Biochemical Engineering Students win prestigious Royal Commission for 1851 scholarships
25 October 2017
Elsa Noaks and Shaun Mansfield both received a fellowship worth up to £80,000 to support the research, development and design of their projects. The Commission has supported them to help bring their technologies to commercialisation and make an impact on businesses and society. Originally set up by Prince Albert following the Great Exhibition of 1851, the Industrial Fellowships recognise the best research that could advance British industry and award them funds to bring them to market.
Bernard Taylor, Chairman of the Royal Commission for the Exhibition of 1851, said: “Ensuring Britain’s young scientists and engineers are supported is crucial to ensuring that the UK is at the forefront of innovation in the years to come. Our Industrial Fellowships are designed to fund and commercialise the most promising technologies that could shape our society in the future. This year, we have awarded more Fellowships than ever before, and the breadth of technologies we are supporting, from artificial intelligence, to clean power and potential cures for most deadly diseases demonstrates that the talent in the UK is only growing.”
Elsa Noaks. Autolus Limited and UCL
Traditional cancer therapies, such as chemotherapy, are sometimes unable to eradicate the disease. However, cellular immunotherapy has the potential to cure some of the most devastating and untreatable types of cancer by genetically modifying the T-cells from the patient’s own immune system to detect and kill cancer cells.
Elsa will develop a way to enhance the quality of T-cell samples taken from a patient’s blood prior to manufacturing. This will enable the resulting T-cell products to be more effective in targeting and killing of cancer cells that would otherwise evade the immune system.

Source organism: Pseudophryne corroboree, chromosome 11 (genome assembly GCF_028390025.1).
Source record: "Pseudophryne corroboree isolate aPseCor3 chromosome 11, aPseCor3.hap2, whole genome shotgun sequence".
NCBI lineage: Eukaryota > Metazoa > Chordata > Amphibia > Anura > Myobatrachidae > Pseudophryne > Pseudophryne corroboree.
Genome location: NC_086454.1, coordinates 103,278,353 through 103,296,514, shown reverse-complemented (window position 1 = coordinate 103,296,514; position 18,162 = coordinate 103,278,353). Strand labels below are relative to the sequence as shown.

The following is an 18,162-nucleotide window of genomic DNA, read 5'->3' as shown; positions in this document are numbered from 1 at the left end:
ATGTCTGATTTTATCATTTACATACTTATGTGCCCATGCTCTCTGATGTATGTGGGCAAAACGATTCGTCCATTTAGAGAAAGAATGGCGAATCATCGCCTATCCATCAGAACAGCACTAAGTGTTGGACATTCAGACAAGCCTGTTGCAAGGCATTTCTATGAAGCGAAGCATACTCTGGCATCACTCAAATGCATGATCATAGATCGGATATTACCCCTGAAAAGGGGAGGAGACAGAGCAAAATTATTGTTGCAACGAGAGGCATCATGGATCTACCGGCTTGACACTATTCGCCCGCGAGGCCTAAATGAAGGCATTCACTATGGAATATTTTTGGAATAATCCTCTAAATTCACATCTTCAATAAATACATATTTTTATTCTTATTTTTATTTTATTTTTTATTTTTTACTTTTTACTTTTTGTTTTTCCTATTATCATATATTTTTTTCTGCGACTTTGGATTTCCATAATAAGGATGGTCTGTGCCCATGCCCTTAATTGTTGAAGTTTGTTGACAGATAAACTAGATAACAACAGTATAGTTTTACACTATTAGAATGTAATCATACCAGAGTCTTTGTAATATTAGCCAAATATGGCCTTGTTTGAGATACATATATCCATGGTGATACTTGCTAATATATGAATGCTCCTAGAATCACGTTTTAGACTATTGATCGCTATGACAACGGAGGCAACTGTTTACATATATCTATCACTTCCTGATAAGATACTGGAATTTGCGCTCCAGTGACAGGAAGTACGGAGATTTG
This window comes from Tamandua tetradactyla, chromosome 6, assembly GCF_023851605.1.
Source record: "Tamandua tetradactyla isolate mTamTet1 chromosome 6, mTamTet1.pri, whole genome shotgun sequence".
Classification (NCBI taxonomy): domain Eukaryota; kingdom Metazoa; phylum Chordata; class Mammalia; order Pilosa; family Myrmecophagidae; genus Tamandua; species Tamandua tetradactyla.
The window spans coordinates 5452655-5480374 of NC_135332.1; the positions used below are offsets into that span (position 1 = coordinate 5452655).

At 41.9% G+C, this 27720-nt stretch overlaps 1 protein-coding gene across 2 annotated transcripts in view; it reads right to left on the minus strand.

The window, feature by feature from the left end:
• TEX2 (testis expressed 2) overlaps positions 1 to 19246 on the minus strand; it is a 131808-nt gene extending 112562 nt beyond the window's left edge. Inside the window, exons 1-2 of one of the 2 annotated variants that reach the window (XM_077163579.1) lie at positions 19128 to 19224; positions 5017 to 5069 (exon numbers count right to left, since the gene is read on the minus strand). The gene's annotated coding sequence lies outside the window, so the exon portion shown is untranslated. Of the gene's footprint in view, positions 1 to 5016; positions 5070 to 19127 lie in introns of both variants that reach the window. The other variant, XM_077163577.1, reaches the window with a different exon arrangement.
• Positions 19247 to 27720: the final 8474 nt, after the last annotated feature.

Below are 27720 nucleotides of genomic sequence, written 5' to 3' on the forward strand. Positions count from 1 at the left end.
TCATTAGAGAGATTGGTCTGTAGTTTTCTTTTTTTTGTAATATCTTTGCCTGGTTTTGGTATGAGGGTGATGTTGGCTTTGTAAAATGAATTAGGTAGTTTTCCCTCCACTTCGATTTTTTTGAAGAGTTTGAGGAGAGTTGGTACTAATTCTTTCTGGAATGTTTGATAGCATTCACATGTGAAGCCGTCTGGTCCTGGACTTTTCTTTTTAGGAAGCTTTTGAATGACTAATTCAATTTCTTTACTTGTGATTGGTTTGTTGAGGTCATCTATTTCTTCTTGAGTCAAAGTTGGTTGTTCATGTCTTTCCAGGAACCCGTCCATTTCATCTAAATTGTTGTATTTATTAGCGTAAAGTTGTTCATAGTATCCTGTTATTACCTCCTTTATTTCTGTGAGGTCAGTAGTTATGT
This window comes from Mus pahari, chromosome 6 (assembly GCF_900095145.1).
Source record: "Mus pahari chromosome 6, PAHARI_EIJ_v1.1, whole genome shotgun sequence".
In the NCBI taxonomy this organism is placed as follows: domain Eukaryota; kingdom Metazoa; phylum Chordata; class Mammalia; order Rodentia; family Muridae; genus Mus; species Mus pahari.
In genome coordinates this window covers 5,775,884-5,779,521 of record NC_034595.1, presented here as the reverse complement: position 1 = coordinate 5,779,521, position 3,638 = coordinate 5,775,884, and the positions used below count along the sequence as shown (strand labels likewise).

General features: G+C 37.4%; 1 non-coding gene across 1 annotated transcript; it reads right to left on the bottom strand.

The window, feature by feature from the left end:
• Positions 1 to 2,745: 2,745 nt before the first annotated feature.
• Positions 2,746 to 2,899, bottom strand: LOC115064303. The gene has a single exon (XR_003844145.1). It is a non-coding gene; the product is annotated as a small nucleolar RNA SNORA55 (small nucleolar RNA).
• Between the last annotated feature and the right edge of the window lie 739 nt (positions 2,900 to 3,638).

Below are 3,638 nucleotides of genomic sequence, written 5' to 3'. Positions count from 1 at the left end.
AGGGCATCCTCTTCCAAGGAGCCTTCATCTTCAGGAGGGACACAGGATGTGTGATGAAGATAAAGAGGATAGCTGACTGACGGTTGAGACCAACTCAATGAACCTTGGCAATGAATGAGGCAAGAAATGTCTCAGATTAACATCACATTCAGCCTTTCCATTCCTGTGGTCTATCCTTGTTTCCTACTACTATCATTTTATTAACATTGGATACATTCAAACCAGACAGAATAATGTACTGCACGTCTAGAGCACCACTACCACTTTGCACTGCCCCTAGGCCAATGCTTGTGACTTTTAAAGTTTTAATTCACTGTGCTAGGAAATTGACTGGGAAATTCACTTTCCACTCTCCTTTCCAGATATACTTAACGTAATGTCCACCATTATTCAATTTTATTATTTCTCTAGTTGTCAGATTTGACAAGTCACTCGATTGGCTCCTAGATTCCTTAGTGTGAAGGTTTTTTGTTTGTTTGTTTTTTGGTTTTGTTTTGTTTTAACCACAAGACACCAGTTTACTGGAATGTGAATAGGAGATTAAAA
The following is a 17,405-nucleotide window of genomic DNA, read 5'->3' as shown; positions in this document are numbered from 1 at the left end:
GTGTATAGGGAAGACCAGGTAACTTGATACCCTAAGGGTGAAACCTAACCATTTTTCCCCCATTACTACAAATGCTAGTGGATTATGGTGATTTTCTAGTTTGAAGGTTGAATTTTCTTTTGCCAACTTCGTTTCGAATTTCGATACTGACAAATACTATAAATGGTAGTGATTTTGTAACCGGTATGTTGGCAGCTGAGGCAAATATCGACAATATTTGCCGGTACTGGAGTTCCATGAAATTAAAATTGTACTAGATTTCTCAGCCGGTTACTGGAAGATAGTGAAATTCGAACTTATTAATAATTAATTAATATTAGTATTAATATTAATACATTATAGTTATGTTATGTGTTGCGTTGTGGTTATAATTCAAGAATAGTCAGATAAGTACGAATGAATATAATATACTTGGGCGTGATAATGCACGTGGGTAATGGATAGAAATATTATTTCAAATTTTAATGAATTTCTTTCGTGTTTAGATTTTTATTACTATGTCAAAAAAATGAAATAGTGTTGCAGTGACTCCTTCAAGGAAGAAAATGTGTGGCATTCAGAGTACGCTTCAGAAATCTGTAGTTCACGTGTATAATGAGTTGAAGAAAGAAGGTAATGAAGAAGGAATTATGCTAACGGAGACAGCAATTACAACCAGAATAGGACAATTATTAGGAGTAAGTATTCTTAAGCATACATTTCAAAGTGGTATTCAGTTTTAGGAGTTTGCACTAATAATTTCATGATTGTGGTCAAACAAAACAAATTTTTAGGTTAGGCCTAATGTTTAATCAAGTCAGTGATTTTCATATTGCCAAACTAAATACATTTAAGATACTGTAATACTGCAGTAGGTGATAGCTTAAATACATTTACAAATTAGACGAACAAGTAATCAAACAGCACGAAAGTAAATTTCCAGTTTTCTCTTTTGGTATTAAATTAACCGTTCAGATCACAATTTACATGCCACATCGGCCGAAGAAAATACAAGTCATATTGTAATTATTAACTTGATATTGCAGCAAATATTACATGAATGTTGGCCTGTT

Elsa graduated from UCL with a degree in Biochemical Engineering, and her interest in cell therapy led her to continue her studies with an Engineering Doctorate under the supervision of Dr Ivan Wall, and working with Autolus Limited, a company leading in cutting-edge T-cell therapies.
Shaun Mansfield, Biovault Technical Ltd and UCL
Development of manufacturing process for clinically-relevant cord blood haematopoietic stem cells
For nearly 30 years, umbilical cord blood (UCB) has routinely been used for stem cell therapies as an alternative to bone marrow (BM) and peripheral blood (PB) transplants. This is in part due to the quality of the haematopoietic stem cells (HSCs) found within UCB, as well as the ease of collection and less need for stringent tissue typing among others. HSCs are the precursor to all types of blood cells, and are used to reconstruct the immune system, for example after chemo- and radio-therapy in the treatment of blood based cancers. However, UCB yields fewer HSCs than bone marrow and peripheral blood transplants.
Shaun’s project will look to increase the yield of HSCs from UCB by developing a new scalable manufacturing process. This will mean transplants using UCB will be more effective at restoring the immune system and will make UCB transplants more accessible to older patients than currently possible. The project will ultimately aim to provide both a personalised and off-the-shelf, clinically-relevant HSC product.
Shaun has a BSc in Biomedical Science from the University of Southampton and an MSc in Stem Cells and Regenerative Medicine with the University of Bristol. He has worked at Biovault Technical Ltd for the past four years, and is currently a Stem Cell Scientist responsible for undertaking initial process development and implementation. Shaun also works closely with the company’s NHS partner for the processing, storage and analysis of their stem cell transplants.
Applications for the 2018 Industrial Fellowships are now open